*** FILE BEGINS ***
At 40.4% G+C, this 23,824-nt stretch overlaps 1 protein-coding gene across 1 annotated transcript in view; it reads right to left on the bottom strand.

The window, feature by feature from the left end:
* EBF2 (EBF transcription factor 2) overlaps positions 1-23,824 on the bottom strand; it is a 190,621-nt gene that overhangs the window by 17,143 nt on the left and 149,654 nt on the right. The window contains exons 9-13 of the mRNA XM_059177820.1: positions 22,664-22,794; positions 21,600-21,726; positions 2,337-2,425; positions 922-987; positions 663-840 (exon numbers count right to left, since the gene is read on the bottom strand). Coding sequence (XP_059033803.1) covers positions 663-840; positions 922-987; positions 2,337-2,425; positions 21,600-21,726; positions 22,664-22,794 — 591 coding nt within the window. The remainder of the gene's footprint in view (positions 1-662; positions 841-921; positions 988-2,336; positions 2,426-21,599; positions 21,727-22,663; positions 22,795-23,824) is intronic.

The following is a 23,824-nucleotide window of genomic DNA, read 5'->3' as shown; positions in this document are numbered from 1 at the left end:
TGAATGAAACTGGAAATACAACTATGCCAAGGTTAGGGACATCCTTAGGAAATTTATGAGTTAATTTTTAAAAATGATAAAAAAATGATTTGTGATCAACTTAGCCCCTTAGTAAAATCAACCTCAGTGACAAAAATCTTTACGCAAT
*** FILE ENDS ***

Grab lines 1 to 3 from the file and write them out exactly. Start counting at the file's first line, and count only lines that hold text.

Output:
At 40.4% G+C, this 23,824-nt stretch overlaps 1 protein-coding gene across 1 annotated transcript in view; it reads right to left on the bottom strand.

The window, feature by feature from the left end:
* EBF2 (EBF transcription factor 2) overlaps positions 1-23,824 on the bottom strand; it is a 190,621-nt gene that overhangs the window by 17,143 nt on the left and 149,654 nt on the right. The window contains exons 9-13 of the mRNA XM_059177820.1: positions 22,664-22,794; positions 21,600-21,726; positions 2,337-2,425; positions 922-987; positions 663-840 (exon numbers count right to left, since the gene is read on the bottom strand). Coding sequence (XP_059033803.1) covers positions 663-840; positions 922-987; positions 2,337-2,425; positions 21,600-21,726; positions 22,664-22,794 — 591 coding nt within the window. The remainder of the gene's footprint in view (positions 1-662; positions 841-921; positions 988-2,336; positions 2,426-21,599; positions 21,727-22,663; positions 22,795-23,824) is intronic.